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Saturday, October 23, 2021

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The symposium is an opportunity for the community to see the fascinating, high level work SDSU students and faculty are collaborating on. The symposium is an opportunity for the community to see the fascinating, high level work SDSU students and faculty are collaborating on.

An Inside Look at Top Student Research

The SDSU Student Research Symposium on March 8 and 9 recognizes outstanding scholarly research accomplishments by SDSU students.
By Natalia Van Stralen

More than 450 graduate and undergraduate San Diego State University students across 80 majors and disciplines will showcase their original research, scholarship projects or creative activities as part of the sixth annual Student Research Symposium.

Happening on March 8 and 9 in Love Library at SDSU, the Symposium recognizes outstanding scholarly research accomplishments of current SDSU students from every major and program.

Set up like a public forum, the event is an opportunity for the community to see the fascinating, high level work SDSU students and faculty are collaborating on.

Emilio Ulloa, psychology professor and chair of the symposium, said the event draws a parallel between what students are doing at SDSU and “a very important life skill – and that’s the ability to articulate an idea or a result to an audience. It is a skill set they have to develop as professionals to convey their thoughts effectively to others.”

Real-world research impact

The winning team members’ research of last year’s symposium advanced the work of the National Science Foundation-funded Engineering Research Center – a joint endeavor of SDSU, MIT and the University of Washington – whose goal is to perfect brain-controlled bionics.

An award-winning student at the 2012 symposium.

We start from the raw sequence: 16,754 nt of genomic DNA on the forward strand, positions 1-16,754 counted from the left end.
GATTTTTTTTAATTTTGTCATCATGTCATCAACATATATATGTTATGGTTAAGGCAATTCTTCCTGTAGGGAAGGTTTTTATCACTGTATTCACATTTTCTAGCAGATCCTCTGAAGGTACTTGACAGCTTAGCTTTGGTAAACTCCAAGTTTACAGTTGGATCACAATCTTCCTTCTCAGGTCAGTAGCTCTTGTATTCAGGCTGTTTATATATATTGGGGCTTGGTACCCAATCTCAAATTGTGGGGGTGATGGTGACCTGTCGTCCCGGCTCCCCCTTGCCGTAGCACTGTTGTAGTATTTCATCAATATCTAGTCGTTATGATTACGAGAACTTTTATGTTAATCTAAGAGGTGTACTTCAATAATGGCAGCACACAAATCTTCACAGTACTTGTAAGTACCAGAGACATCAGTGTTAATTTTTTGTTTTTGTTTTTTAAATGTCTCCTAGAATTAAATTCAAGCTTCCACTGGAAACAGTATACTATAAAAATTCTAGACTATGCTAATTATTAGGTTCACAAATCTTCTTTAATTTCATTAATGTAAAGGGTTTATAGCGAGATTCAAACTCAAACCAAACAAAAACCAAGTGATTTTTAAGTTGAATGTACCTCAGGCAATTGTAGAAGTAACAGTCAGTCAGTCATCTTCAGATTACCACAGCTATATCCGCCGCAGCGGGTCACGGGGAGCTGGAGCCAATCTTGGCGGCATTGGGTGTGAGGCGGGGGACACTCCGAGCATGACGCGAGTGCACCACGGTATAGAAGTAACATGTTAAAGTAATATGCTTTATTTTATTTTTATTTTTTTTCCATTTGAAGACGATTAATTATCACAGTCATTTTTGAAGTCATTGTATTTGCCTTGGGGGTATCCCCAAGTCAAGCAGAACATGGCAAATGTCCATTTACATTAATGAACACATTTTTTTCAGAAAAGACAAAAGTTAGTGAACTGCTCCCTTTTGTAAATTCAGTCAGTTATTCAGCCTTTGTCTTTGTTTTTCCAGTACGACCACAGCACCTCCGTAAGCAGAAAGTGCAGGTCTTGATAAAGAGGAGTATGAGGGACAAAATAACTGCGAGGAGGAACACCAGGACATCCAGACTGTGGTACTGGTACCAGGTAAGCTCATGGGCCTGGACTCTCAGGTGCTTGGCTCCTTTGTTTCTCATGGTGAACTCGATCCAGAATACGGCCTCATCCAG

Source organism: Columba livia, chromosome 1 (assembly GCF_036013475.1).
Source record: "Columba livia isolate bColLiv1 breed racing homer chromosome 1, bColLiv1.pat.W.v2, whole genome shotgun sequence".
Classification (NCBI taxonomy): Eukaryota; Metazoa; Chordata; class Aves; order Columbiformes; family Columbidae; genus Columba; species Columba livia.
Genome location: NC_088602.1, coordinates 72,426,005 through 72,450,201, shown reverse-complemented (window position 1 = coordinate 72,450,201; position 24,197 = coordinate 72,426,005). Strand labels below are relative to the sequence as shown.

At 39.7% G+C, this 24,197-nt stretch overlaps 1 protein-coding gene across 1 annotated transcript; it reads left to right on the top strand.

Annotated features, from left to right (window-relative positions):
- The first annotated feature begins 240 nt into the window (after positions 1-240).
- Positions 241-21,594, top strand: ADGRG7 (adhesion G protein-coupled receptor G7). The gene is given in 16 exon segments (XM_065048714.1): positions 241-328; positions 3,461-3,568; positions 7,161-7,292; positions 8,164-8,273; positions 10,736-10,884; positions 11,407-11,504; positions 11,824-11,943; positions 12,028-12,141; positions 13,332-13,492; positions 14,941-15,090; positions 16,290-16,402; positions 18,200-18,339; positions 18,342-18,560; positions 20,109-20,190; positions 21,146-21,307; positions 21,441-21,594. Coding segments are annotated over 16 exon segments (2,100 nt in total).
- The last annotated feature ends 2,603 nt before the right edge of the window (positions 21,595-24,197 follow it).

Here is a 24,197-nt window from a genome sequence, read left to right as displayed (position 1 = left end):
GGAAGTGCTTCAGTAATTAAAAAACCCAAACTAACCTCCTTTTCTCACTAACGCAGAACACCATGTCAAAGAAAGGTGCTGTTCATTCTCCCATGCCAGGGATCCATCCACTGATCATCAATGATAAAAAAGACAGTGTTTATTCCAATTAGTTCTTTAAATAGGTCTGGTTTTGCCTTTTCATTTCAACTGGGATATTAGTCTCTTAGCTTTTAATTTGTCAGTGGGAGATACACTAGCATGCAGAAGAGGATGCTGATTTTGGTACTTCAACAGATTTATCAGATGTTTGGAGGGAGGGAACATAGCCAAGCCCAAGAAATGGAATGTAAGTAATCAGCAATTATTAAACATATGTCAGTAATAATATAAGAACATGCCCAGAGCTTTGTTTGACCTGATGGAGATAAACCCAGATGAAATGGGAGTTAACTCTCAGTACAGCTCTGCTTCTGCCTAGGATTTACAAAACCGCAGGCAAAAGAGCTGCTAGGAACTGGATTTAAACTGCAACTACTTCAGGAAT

They presented their novel concept: an array of electrodes, which they affectionately named “Gandalf,” could theoretically be placed atop the brain, specifically the motor cortex, of a person with a severed spinal cord or a missing limb.

The device, controlled by a chip, would relay signals from the neurons firing in the brain to a robotic limb, enabling it to perform the desired functions.

Student research areas

Oral and poster presentations are organized by academic disciplines with divisions for undergraduate, master’s and doctoral students.

Student researchers giving 10-minute presentations on areas of expertise include “Evolutionary Biology,” “Women Agency and Activism,” “Public and Environmental Health,” “Research in Health and Well-being,” “Issues in Education,” and “Solar Energy” among others.

Poster presentation topics include “Nutritional Health Status of Homeless Veterans in San Diego” or “Association of Physical Activity and Life Satisfaction to Health-Related Quality of Life in Hodgkin Lymphoma Survivors.”


Scholarships and awards help to promote and support student research at SDSU.

Ten presidential awards worth $500 each will be given to oral presenters recognized for outstanding achievement in original scholarship. These graduate and undergraduate students will go on to represent SDSU at the CSU Student Research Competition in May 2013.

Presenters will also have the opportunity to win awards for recognition of excellence in a variety of categories.

More information

Faculty, students and staff will participate in the campus-wide event from 8 a.m. to 6 p.m. on Friday, March 8 and from 8 a.m. to 12 p.m. on Saturday, March 9 in Love Library at SDSU.

The symposium is free and open to the public. For more information, visit the SDSU Student Research Symposium website.

The Student Research Symposium is hosted by SDSU’s University Research Council’s Student Research Committee. It is made possible through the generous support of the President’s Leadership Fund, Aztec Parents Fund, Academic Deans, Aztec Shops, Division of Undergraduate Studies, Graduate and Research Affairs, Office of the Provost, Honors Council and SDSU Research Foundation and University Advancement.